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Mapping Our Future

AELocal octogenarian eco-artists are ahead of the environmental curve

A note to all future journalists preparing to interview environmental and ecological artists Helen Mayer Harrison and Newton Harrison: Despite all of your prior research and groundwork, chances are you will end up asking all of the wrong questions. “There’s a better way to look at it than that,” Newton will say. “I would like to go somewhere else with that question.”

Rest assured, the former UC San Diego professors are happy to help you figure out what questions you should be asking, and in the process, you will learn much more.

The work of the Harrisons—award-winning and internationally renowned husband-and-wife collaborators—will be showcased in the upcoming exhibition, entitled “On Mixing, Mapping and Territory,” which runs Feb. 6-March 15 at UC Santa Cruz’s Mary Porter Sesnon Art Gallery. As leading pioneers of the environmental and ecological art movement, the Santa Cruz residents are recognized for their use of maps as narratives to track climate change and map ecosystems.

“Most maps are about development, about the military, about command of some environment or another, about the power of your mobility through an environment,” says Newton. “So they’re political. That’s why we will take a map and yank the roads off, and empower the rivers—we’ve made the map a political statement too.”

The Harrisons have always been ahead of the environmental curve, as demonstrated in “The Book of the Lagoons,” a veritable behemoth of a read—leafing through its pages is a two-person job—on display at the gallery, in which they wrote about climate change in 1974 and awareness of the landscape and environment.

“Looking at this book, something that wasn’t aware to me was their idea of storytelling, and their sense of the Bible, which led them through this process of how a story gets told through decades and through centuries,” says Mark Shunney, manager and assistant curator of the Sesnon Gallery. “And their focus in the ’70s—dealing with the environment when so few people were really concerned with the environment—set them up well with this notion of documenting change and ae TibetArtthe environment, and how we interpret it. And they still consider storytelling a very core part of their work.”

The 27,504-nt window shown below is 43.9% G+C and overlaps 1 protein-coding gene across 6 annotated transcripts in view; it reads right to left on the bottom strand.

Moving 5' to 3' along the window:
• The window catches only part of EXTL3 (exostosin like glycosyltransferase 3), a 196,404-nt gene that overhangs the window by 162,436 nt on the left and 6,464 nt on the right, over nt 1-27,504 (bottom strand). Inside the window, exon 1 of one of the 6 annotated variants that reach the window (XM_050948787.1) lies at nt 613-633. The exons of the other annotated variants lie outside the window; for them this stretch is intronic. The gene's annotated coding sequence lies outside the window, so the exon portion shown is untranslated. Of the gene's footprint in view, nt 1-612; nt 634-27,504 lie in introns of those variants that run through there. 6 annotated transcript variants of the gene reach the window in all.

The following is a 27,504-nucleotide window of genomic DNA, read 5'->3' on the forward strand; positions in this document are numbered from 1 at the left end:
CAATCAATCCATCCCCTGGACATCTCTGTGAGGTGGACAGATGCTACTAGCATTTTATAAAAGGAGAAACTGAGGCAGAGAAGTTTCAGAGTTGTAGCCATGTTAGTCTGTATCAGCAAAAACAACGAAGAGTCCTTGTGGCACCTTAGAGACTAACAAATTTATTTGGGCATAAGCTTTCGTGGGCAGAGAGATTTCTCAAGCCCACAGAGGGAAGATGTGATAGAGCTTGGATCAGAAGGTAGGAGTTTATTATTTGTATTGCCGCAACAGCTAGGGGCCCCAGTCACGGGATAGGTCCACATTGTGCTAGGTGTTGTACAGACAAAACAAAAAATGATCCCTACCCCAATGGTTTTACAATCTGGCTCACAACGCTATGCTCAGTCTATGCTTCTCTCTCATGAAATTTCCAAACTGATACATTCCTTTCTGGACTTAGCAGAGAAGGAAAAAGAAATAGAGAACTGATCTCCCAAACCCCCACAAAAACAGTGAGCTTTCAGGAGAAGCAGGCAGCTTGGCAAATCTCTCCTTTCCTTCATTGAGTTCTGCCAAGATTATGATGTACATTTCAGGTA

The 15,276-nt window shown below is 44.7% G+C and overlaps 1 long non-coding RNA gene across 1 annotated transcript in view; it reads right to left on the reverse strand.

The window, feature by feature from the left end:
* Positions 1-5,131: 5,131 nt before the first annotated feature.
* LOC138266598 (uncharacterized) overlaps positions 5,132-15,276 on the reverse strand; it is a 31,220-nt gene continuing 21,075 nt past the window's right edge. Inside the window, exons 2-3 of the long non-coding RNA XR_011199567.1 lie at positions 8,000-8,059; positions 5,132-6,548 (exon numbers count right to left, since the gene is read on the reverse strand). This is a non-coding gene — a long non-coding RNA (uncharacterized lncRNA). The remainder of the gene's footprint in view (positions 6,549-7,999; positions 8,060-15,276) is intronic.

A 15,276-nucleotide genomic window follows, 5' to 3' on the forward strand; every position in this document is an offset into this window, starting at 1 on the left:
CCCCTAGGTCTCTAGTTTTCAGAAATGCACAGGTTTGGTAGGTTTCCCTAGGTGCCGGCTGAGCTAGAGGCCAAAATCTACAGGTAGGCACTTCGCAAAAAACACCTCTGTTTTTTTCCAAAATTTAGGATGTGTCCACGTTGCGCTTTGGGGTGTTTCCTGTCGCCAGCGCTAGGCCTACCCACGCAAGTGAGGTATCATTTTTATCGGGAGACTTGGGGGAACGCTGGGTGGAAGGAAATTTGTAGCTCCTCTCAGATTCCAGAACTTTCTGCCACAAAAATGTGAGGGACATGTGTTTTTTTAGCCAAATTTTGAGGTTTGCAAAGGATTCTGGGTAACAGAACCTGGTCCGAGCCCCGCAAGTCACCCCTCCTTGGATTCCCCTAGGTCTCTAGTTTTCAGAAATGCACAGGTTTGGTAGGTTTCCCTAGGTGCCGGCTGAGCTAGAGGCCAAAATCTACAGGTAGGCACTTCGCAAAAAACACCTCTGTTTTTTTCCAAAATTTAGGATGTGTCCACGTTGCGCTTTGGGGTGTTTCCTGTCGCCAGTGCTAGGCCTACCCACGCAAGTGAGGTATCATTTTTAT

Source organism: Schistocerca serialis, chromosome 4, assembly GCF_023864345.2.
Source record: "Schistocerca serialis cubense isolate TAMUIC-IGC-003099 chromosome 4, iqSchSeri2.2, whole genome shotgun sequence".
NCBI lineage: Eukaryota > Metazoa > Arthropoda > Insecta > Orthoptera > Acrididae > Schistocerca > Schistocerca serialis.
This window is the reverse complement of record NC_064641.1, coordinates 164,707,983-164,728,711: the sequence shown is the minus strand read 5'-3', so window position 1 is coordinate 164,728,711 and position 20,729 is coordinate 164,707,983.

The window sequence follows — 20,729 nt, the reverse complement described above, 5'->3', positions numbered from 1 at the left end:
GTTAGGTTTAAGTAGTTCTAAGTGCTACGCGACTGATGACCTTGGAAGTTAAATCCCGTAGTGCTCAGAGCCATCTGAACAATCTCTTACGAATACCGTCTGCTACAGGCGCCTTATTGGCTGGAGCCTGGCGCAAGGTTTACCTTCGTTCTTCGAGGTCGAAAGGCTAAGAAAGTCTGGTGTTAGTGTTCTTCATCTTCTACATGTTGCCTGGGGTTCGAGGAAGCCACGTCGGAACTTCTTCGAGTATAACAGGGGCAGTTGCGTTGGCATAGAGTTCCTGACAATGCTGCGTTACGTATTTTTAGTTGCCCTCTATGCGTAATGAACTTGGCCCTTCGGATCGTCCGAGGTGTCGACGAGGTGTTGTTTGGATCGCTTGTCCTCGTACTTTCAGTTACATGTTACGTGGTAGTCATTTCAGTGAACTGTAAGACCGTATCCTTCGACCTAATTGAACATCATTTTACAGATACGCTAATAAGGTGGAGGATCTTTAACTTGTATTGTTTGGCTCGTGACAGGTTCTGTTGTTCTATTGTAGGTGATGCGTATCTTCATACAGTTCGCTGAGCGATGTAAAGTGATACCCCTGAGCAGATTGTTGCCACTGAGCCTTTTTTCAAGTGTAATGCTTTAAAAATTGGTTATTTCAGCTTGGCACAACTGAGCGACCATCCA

Among the other works on display will be “Tibet is the High Ground,” a piece that emerged from a dialogue between the Harrisons and the Dalai Lama, and eventually served as the literal backdrop for a meeting between then-Vice President Al Gore and the Dalai Lama in Washington, D.C. on April 25, 1997.

So did that piece initiate the wider public dialogue the Harrisons hoped it would? “No,” Newton answers bluntly. “It didn’t hit the Chinese parliament, and it didn’t hit our government.” But Helen acknowledges that the piece did have an impact, if not in legislature. “It was very well received wherever it was exhibited,” she says, “and it created a discussion in the art world.”

Newton adds that it is difficult to gauge success in a measurable way. “Every time you do something, there’s an expectation that it’s not successful unless 40 million people tweet it,” he says. “In truth, we put an idea on the table, and it is slowly integrated into the culture. So we don’t worry about audience—we don’t have our own Nielsen rating.”

Indeed, it’s the work that has motivated the Harrisons for four decades, and continues to do so. “The work emerges from a discourse between us,” explains Helen. “When we began our collaboration, we said that we would do no work that did not in some way help the ecosystem—that’s what we were concerned with, and so all our work relates to the ecosystem in one way or another.”

It’s the stuff of—if you’ll forgive the brief outbreak of sentiment—a pretty great love story.

“They were both born in New York City,” says Shunney, “and they come from an interesting perspective in how

they became environmentalists. Not from the forests of Santa Cruz but from New York City—he was Brooklyn and she was Manhattan.”

“They want people to ask them to solve problems,” Shelby Graham, director and curator of the Sesnon Gallery, chimes in, “because they like to look at a situation, see where it is, and why people aren’t getting it.”

Unfortunately, even four decades later, people aren’t getting it quickly enough. “It does not look like the human condition, nor legal system, nor beliefs, nor industrial system will permit the kind of cooperation necessary to save the planet,” says Newton.

It becomes apparent that at some point during this lengthy conversation with the Harrisons, it ceased to be an interview. Almost imperceptibly, it turned into something else entirely: a lesson. Helen smiles kindly, while Newton leans back and asks, “So, what other questions do you have?” 

‘The Harrison Studio: On Mixing, Mapping and Territory’ runs from Feb. 6-March 15 at the Mary Porter Sesnon Art Gallery, UCSC, 1156 High St., Santa Cruz. Gallery hours: Noon to 5 p.m. Tuesday-Saturday, noon to 8 p.m. Wednesday. No cover. 459-3606. Photo: Shelby Graham

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